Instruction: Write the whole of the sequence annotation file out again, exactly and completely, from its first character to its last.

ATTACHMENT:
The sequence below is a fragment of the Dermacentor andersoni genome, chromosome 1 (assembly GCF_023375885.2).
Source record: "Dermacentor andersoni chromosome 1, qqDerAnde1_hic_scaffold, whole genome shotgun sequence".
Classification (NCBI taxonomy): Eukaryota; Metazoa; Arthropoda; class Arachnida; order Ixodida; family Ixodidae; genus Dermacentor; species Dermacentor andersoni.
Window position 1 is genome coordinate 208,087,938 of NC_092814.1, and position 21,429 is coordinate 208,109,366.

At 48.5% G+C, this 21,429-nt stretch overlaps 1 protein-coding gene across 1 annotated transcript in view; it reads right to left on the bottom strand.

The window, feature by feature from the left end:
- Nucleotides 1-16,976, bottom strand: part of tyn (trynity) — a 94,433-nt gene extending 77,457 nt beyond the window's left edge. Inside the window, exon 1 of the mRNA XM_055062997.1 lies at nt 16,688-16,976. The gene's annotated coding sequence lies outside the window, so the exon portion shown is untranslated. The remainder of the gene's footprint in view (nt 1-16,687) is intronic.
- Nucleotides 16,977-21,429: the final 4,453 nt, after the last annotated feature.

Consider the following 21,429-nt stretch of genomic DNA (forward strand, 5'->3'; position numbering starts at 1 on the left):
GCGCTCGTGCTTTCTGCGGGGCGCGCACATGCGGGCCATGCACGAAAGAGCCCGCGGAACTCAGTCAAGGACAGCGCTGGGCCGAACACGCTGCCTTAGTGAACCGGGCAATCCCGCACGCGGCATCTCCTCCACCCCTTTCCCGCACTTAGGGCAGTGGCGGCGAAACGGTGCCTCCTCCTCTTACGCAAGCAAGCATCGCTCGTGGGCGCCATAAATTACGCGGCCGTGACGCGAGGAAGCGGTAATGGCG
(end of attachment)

The sequence below is a fragment of the Dermacentor andersoni genome, chromosome 1 (assembly GCF_023375885.2).
Source record: "Dermacentor andersoni chromosome 1, qqDerAnde1_hic_scaffold, whole genome shotgun sequence".
Classification (NCBI taxonomy): Eukaryota; Metazoa; Arthropoda; class Arachnida; order Ixodida; family Ixodidae; genus Dermacentor; species Dermacentor andersoni.
Window position 1 is genome coordinate 208,087,938 of NC_092814.1, and position 21,429 is coordinate 208,109,366.

At 48.5% G+C, this 21,429-nt stretch overlaps 1 protein-coding gene across 1 annotated transcript in view; it reads right to left on the bottom strand.

The window, feature by feature from the left end:
- Nucleotides 1-16,976, bottom strand: part of tyn (trynity) — a 94,433-nt gene extending 77,457 nt beyond the window's left edge. Inside the window, exon 1 of the mRNA XM_055062997.1 lies at nt 16,688-16,976. The gene's annotated coding sequence lies outside the window, so the exon portion shown is untranslated. The remainder of the gene's footprint in view (nt 1-16,687) is intronic.
- Nucleotides 16,977-21,429: the final 4,453 nt, after the last annotated feature.

Consider the following 21,429-nt stretch of genomic DNA (forward strand, 5'->3'; position numbering starts at 1 on the left):
GCGCTCGTGCTTTCTGCGGGGCGCGCACATGCGGGCCATGCACGAAAGAGCCCGCGGAACTCAGTCAAGGACAGCGCTGGGCCGAACACGCTGCCTTAGTGAACCGGGCAATCCCGCACGCGGCATCTCCTCCACCCCTTTCCCGCACTTAGGGCAGTGGCGGCGAAACGGTGCCTCCTCCTCTTACGCAAGCAAGCATCGCTCGTGGGCGCCATAAATTACGCGGCCGTGACGCGAGGAAGCGGTAATGGCG